get when listening to the Tenors, though you can see them,
they do not conceal or obscure the complexity of musical
composition and the harmonic patterns of its instruments.
All aforementioned sonic elements — resolution, balance,
imaging, bass and treble — are joined uncannily and
seem a little less confined than in any other amplifier I
have auditioned. Though I know of some amps that sound similar
(Wyetech Labs original Topaz and the new Ruby Series prototypes
I have in-house now), the Tenors still manage to heighten
the sonic refinement. Among the many delicate fine distinctions,
I noticed that every note in any frequency segment has its
own singular environment, but blends insidiously into euphonious
Listening to the Tenor amps is experiencing the integral
energy of the music, which allows an unblemished view into
the sound-scape from a high observation point. For me, the
amplifiers evoke the impression that everything audio is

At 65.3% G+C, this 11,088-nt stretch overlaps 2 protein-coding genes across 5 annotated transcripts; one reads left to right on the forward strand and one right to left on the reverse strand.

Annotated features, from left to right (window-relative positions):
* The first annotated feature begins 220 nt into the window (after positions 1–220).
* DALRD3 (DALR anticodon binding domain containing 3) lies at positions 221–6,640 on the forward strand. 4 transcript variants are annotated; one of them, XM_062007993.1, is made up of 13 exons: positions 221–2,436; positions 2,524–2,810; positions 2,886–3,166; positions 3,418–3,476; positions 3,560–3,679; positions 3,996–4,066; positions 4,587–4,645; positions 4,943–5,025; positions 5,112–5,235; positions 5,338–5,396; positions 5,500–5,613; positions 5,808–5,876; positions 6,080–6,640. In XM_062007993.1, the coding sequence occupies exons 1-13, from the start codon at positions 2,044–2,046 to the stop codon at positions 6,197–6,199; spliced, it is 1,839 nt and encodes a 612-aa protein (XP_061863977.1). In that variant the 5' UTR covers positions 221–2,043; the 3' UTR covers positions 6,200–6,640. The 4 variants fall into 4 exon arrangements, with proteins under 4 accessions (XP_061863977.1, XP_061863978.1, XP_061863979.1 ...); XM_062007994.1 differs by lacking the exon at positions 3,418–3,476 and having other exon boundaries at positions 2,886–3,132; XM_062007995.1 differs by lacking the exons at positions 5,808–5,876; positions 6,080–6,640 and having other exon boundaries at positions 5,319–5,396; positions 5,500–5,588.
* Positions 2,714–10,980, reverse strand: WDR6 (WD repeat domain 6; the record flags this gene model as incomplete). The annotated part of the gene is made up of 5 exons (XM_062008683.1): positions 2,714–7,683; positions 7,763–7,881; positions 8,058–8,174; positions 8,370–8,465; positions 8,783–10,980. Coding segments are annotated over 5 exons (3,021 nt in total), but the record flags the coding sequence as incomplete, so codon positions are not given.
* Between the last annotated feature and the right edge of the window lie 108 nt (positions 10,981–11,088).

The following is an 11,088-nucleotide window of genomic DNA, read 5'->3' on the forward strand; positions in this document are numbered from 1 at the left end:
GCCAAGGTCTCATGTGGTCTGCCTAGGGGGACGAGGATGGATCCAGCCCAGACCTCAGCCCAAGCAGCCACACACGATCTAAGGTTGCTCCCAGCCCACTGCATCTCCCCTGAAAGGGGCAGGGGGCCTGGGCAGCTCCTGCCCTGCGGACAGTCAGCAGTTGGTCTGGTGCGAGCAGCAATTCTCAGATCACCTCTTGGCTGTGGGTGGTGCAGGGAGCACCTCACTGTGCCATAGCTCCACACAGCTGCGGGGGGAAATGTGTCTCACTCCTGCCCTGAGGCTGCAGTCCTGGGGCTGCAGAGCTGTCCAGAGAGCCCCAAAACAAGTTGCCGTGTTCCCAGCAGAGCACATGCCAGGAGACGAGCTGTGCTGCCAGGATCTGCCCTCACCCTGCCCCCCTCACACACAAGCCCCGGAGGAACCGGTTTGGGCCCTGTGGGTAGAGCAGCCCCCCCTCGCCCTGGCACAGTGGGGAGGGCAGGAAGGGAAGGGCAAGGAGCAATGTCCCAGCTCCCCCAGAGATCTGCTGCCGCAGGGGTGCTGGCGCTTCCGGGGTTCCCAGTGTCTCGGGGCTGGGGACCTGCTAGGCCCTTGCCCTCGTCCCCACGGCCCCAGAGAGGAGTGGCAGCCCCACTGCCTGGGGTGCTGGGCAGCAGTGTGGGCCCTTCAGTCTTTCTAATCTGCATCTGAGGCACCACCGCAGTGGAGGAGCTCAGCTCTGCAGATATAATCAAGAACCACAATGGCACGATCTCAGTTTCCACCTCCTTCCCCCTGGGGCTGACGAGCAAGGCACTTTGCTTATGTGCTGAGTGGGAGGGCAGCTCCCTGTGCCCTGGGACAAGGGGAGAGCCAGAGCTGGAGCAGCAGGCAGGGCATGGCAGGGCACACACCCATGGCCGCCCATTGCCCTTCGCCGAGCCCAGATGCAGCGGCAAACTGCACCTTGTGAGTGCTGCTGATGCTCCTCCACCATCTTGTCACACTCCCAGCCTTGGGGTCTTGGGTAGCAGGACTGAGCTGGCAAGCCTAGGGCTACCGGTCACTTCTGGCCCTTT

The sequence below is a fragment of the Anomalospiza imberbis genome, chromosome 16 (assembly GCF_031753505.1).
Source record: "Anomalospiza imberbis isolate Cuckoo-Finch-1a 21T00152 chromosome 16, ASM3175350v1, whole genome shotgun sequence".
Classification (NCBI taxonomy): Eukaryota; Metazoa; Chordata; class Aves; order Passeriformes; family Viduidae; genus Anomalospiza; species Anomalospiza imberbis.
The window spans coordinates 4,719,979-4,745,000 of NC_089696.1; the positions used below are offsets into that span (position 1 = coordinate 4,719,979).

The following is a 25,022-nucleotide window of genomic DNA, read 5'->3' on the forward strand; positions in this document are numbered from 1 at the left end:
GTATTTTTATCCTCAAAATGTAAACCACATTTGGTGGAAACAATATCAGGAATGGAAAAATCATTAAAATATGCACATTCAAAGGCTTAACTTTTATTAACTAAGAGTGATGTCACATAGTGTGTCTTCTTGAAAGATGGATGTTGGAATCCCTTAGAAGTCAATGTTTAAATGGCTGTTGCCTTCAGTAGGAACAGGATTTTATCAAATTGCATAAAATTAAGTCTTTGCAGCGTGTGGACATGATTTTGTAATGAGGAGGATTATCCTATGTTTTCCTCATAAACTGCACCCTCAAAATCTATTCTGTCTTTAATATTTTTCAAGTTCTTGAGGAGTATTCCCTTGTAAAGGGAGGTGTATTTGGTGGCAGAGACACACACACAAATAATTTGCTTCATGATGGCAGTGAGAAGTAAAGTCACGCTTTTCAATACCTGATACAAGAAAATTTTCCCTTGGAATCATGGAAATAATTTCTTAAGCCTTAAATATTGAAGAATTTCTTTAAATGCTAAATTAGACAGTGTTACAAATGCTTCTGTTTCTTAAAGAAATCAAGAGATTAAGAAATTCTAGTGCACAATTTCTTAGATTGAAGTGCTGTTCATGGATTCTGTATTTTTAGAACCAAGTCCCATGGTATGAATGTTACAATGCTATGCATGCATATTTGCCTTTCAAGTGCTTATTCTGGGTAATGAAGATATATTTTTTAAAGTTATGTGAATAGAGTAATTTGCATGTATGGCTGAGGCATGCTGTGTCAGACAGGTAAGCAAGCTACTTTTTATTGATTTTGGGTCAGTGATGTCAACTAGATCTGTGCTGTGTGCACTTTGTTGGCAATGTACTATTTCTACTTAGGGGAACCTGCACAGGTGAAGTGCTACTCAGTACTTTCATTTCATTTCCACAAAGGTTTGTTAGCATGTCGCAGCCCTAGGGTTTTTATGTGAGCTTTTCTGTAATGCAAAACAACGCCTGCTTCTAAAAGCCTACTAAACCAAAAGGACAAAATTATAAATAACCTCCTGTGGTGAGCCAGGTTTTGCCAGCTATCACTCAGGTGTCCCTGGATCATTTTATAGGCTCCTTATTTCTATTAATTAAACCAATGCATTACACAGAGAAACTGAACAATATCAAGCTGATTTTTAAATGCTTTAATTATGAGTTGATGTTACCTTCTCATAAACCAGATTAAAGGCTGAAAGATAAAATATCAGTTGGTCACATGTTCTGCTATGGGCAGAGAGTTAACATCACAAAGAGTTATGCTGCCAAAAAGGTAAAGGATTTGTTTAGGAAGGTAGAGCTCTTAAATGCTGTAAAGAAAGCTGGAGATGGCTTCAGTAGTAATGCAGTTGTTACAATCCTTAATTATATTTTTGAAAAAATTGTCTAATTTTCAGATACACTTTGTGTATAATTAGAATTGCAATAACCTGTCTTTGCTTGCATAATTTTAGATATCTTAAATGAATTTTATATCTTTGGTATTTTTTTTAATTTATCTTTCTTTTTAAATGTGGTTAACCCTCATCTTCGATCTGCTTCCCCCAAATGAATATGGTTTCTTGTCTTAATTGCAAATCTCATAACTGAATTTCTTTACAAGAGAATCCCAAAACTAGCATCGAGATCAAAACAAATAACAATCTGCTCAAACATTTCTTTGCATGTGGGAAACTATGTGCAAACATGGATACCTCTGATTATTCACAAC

in good order.
Synopsis & Commentary
Well, I have no hesitation nominating the Tenor amplifiers
the best of which I know. They delivered the best sound
Sol and I have ever heard and taught a couple of well-seasoned
audiophiles and music lovers what audio can be when design
is approached like fine art.
I’m tempted to run a list of all the great amplifiers
I have auditioned over the 22 years of evaluating audio components,
if for no other reason than to show that they are around.
My first audition of a Tenor amp — a 15 w/ch design — was
about seven years ago. It counted among the top ranking designs;
but then again, most serious high-end amps I know of have
a number of sonic elements resembling those of the Tenors.
Nevertheless, I have yet to hear one that will outperform
the 350Ms’ all-round organic distinction. The Tenors’ musical
quality is off the chart, the build quality is in line with
German precision engineering with the attention to details
of Swiss watchmakers; and the amps’ exterior design
reminds me of the skills of Italian instrument makers. In
other words, there isn’t anything unrefined.
It is important to choose loudspeakers that allow the amps
to be heard without adding colouration. The Kharmas were
a great match, though, I preferred the WLM Grand Violas for
a more relaxed, more organic equivalent. However, I believe
that any well-designed loudspeaker will sound good driven
by the Tenor amplifiers. Needless to say, it is important
to use the best back-up system components and to exercise
suitable care when setting up. When all things are done correctly,
you’ll end up with something very special, your very
own audio art.